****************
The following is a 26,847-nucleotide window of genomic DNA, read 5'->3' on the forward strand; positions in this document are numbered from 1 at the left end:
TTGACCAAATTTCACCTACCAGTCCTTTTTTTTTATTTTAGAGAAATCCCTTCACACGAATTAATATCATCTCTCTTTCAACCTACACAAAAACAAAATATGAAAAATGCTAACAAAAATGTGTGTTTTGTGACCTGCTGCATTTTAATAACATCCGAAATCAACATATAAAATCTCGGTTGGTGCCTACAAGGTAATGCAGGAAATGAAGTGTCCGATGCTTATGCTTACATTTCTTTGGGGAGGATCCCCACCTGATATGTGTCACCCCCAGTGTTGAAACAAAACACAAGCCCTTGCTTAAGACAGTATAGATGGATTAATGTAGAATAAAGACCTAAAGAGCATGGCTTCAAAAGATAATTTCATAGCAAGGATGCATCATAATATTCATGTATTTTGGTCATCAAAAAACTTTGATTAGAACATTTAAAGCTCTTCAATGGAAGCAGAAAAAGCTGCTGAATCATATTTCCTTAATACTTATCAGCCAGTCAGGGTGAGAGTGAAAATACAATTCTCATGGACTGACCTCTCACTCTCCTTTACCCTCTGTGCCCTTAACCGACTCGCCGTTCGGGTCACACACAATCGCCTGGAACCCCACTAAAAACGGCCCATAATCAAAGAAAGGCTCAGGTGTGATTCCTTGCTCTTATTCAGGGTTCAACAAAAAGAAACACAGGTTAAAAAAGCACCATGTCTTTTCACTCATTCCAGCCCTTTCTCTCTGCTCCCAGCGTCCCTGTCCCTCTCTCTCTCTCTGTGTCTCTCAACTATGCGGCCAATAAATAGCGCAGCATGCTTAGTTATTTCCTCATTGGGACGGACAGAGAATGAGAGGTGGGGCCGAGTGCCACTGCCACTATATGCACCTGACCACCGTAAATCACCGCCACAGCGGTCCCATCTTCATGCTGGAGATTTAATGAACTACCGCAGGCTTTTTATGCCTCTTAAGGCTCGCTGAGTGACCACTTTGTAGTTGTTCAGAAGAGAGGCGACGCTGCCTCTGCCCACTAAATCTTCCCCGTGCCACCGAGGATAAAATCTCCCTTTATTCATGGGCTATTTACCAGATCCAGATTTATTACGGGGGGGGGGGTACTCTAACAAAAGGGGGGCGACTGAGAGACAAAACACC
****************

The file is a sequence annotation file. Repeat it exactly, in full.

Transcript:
The following is a 26,847-nucleotide window of genomic DNA, read 5'->3' on the forward strand; positions in this document are numbered from 1 at the left end:
TTGACCAAATTTCACCTACCAGTCCTTTTTTTTTATTTTAGAGAAATCCCTTCACACGAATTAATATCATCTCTCTTTCAACCTACACAAAAACAAAATATGAAAAATGCTAACAAAAATGTGTGTTTTGTGACCTGCTGCATTTTAATAACATCCGAAATCAACATATAAAATCTCGGTTGGTGCCTACAAGGTAATGCAGGAAATGAAGTGTCCGATGCTTATGCTTACATTTCTTTGGGGAGGATCCCCACCTGATATGTGTCACCCCCAGTGTTGAAACAAAACACAAGCCCTTGCTTAAGACAGTATAGATGGATTAATGTAGAATAAAGACCTAAAGAGCATGGCTTCAAAAGATAATTTCATAGCAAGGATGCATCATAATATTCATGTATTTTGGTCATCAAAAAACTTTGATTAGAACATTTAAAGCTCTTCAATGGAAGCAGAAAAAGCTGCTGAATCATATTTCCTTAATACTTATCAGCCAGTCAGGGTGAGAGTGAAAATACAATTCTCATGGACTGACCTCTCACTCTCCTTTACCCTCTGTGCCCTTAACCGACTCGCCGTTCGGGTCACACACAATCGCCTGGAACCCCACTAAAAACGGCCCATAATCAAAGAAAGGCTCAGGTGTGATTCCTTGCTCTTATTCAGGGTTCAACAAAAAGAAACACAGGTTAAAAAAGCACCATGTCTTTTCACTCATTCCAGCCCTTTCTCTCTGCTCCCAGCGTCCCTGTCCCTCTCTCTCTCTCTGTGTCTCTCAACTATGCGGCCAATAAATAGCGCAGCATGCTTAGTTATTTCCTCATTGGGACGGACAGAGAATGAGAGGTGGGGCCGAGTGCCACTGCCACTATATGCACCTGACCACCGTAAATCACCGCCACAGCGGTCCCATCTTCATGCTGGAGATTTAATGAACTACCGCAGGCTTTTTATGCCTCTTAAGGCTCGCTGAGTGACCACTTTGTAGTTGTTCAGAAGAGAGGCGACGCTGCCTCTGCCCACTAAATCTTCCCCGTGCCACCGAGGATAAAATCTCCCTTTATTCATGGGCTATTTACCAGATCCAGATTTATTACGGGGGGGGGGGTACTCTAACAAAAGGGGGGCGACTGAGAGACAAAACACC